Following a weekend of rumors about her future, Germany’s center-left Social Democrats (SPD) Defense Minister Christine Lambrecht officially announced her resignation on Monday.
Lambrecht had come under a lot of criticism for a New Year’s Day Instagram video she had shot from the streets of Berlin, in which she attempted to relive her recollections of the war in Ukraine but was nearly overpowered by the sounds of fireworks going off all around her.
Opposition Christian Democratic Union (CDU) members criticized the message as being tone-deaf and urged her to quit. Lambrecht said in a statement on Monday that the months-long media attention on his personal life “barely permits for objective reporting and discussion about the servicemen and women, the Bundeswehr, and security policy decisions in the interest of the population of Germany.”
Scholz: A Replacement Will Be Named Soon
Lambrecht’s supporter to the very end, Chancellor Olaf Scholz, recently referred to her as “first-class” in December. Although it was too early to discuss it on Monday, Scholz claimed to have a “clear notion” of his intentions to succeed Lambrecht and that he would make them known as soon as possible.
He commended Lambrecht for her efforts in bringing about improvements at one of Germany’s notoriously challenging ministries. In order to manage the significant restart required for national security and Ukraine, he stated, “she worked with enormous engagement to get away from the routes trodden for decades.”
A Challenging Year In Defense
Lambrecht’s tenure began inauspiciously, even before the war in Ukraine. Military experts were skeptical of her experience, and her first year in government became a series of minor controversies. Lambrecht also took a lot of heat over the German government’s unwillingness to deliver heavy weapons to Ukraine.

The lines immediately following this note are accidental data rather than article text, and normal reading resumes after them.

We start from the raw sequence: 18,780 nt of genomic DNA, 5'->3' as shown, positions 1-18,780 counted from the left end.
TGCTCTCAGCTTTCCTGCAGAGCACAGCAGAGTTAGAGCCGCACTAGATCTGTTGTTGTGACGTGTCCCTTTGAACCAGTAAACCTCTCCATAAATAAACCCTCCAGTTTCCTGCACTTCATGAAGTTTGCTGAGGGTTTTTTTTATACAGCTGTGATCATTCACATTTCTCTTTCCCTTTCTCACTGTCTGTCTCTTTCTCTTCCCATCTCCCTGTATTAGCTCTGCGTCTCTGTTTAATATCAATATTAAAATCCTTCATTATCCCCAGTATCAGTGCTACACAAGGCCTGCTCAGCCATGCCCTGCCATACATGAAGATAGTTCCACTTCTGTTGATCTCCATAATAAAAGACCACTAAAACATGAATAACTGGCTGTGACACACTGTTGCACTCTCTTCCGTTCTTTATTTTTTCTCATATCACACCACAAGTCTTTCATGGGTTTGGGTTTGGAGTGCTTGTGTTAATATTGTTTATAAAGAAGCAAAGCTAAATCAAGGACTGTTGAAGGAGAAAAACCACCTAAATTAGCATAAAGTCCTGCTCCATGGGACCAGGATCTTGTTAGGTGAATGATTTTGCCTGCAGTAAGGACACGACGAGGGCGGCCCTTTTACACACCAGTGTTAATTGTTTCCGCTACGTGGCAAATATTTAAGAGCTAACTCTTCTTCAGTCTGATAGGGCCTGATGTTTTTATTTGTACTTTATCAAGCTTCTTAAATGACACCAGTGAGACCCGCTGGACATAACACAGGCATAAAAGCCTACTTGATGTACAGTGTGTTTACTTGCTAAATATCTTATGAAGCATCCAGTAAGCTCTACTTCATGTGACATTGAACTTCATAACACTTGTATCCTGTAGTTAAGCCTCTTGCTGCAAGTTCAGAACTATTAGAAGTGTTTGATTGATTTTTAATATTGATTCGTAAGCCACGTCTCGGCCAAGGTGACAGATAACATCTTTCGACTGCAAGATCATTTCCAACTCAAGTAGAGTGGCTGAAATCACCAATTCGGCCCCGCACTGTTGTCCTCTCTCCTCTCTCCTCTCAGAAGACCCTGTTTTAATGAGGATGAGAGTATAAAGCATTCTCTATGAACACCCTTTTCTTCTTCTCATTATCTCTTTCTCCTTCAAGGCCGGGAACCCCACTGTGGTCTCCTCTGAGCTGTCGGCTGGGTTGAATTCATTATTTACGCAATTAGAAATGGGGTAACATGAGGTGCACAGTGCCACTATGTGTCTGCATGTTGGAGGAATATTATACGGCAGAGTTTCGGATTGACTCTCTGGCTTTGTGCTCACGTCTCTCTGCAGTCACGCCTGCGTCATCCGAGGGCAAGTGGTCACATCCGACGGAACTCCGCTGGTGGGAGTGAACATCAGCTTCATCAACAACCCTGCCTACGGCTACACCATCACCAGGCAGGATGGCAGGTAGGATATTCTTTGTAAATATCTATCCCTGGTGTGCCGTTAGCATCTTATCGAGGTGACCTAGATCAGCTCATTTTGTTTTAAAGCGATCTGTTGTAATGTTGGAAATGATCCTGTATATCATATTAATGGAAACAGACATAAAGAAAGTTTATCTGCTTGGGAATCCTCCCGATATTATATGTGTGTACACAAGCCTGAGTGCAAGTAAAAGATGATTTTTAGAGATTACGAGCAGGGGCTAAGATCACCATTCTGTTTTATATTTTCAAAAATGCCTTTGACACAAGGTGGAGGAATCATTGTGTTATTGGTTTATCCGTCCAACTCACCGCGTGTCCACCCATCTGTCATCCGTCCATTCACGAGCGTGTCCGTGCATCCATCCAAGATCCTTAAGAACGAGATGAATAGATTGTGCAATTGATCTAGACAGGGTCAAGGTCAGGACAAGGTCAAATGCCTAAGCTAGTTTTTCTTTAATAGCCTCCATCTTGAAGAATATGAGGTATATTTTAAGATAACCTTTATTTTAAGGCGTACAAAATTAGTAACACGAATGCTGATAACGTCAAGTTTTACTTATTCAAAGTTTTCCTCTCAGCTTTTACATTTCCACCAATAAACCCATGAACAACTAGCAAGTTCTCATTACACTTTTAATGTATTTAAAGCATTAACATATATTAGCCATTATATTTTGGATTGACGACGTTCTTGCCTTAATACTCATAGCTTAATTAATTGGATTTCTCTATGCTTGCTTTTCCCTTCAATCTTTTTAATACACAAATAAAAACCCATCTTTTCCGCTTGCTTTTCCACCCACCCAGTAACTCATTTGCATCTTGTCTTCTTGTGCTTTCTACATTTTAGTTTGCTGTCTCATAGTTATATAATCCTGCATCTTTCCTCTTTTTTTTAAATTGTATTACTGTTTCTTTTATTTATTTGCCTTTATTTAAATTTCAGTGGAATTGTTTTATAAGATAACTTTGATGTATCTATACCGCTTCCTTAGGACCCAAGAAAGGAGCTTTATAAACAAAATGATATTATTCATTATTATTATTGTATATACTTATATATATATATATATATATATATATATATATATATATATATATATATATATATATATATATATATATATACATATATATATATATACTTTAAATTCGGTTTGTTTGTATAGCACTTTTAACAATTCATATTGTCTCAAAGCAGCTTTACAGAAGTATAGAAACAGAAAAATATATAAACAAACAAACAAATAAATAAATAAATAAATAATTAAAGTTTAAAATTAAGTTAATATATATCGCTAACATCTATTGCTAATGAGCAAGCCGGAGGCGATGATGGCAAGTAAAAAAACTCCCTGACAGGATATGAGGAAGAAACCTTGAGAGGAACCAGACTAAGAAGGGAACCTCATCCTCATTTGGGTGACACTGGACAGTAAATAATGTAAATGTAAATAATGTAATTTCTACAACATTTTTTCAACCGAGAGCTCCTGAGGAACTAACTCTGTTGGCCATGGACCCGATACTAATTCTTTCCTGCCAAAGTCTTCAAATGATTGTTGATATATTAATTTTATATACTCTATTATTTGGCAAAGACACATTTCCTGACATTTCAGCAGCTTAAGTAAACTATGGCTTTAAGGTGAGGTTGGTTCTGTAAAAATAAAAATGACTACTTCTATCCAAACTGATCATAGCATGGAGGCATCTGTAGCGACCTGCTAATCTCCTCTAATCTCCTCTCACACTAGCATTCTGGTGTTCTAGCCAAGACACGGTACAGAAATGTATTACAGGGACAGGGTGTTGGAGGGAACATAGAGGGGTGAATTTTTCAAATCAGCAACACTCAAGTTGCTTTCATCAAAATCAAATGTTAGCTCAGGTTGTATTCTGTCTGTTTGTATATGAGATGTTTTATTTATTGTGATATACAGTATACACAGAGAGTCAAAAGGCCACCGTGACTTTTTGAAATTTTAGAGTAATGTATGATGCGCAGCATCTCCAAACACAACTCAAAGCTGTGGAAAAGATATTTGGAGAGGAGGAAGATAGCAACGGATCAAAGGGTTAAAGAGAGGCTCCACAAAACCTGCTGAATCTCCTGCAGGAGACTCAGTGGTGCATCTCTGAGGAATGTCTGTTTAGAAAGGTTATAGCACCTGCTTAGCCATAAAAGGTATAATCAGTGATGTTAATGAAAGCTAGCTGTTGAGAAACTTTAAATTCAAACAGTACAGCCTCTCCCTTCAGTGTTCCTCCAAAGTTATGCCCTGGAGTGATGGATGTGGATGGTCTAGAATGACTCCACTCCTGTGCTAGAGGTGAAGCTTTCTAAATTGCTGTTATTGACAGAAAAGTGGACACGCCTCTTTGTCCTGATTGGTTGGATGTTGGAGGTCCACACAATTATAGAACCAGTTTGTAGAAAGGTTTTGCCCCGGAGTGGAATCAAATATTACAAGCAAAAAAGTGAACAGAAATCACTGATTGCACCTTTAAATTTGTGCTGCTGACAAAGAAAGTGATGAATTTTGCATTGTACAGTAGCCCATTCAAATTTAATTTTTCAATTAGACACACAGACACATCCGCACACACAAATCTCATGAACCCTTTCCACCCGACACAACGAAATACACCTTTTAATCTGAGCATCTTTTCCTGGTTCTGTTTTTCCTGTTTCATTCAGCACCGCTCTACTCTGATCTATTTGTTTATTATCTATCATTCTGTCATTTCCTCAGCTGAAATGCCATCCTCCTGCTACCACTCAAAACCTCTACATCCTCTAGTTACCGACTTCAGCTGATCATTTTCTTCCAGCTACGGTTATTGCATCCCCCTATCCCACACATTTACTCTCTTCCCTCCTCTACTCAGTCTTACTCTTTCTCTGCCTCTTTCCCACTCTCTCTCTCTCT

It didn’t help that she had taken her adult son on an official tour to a military unit in northern Germany aboard a German Armed Forces helicopter, only to go on holiday with him in Sylt. Perhaps more severe than family problems was an apparent loss of trust in the armed forces, with revelations in German media in recent weeks.
According to one insider, the Defense Ministry has slipped into a “deep slumber” under Lambrecht’s leadership. “What eventually forced her resignation is the practically full loss of power in the Defense Ministry,” Rafael Loss, a defense analyst at the European Council on Foreign Relations, said (ECFR). “I believe that implied that even if she had remained a minister, it would have been a lost cause.”
Scholz will be hoping that his new position will help to stabilize the ministry. The SPD leader Lars Klingbeil, long-time Labor Minister Hubertus Heil, and Eva Högl, the special parliamentary commissioner for the Bundeswehr military, are among the candidates floated in the German media. To retain the balance in Cabinet agreed upon during coalition negotiations, a replacement is almost sure to come from Scholz’s SPD. Scholz has also stated that he will preserve gender parity in his Cabinet.
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Big Job For The New Person
The next minister must get started right away, whoever they may be. The first order of business will be the preparation for a “Ukraine contact group” of NATO military ministers on Friday at the US Air Force station in Ramstein, western Germany.
Loss at ECFR believes Scholz might use the conference to reevaluate Germany’s approach to the globally criticized Ukraine. According to him, Scholz now has the chance to alter perceptions of Germany’s support for Ukraine due to his resignation. “If he had any desire to demonstrate more leadership before the meeting at the Ramstein air base, then I believe this resignation allows him to paint a picture of how everything will change.”
Regardless of who it is, the German defense minister will ultimately have little influence over the major choices made on the weapons deployed to Ukraine but will have a lot of issues to deal with. According to the existing deployment, “NATO has already placed a substantial strain on the Bundeswehr,” stated Loss.
“It will be difficult for the Bundeswehr to meet the operational demands that will dramatically expand over the next few years. The next defense minister will have to handle everything while maintaining the support of the military, as Christine Lambrecht ostensibly accomplished.”
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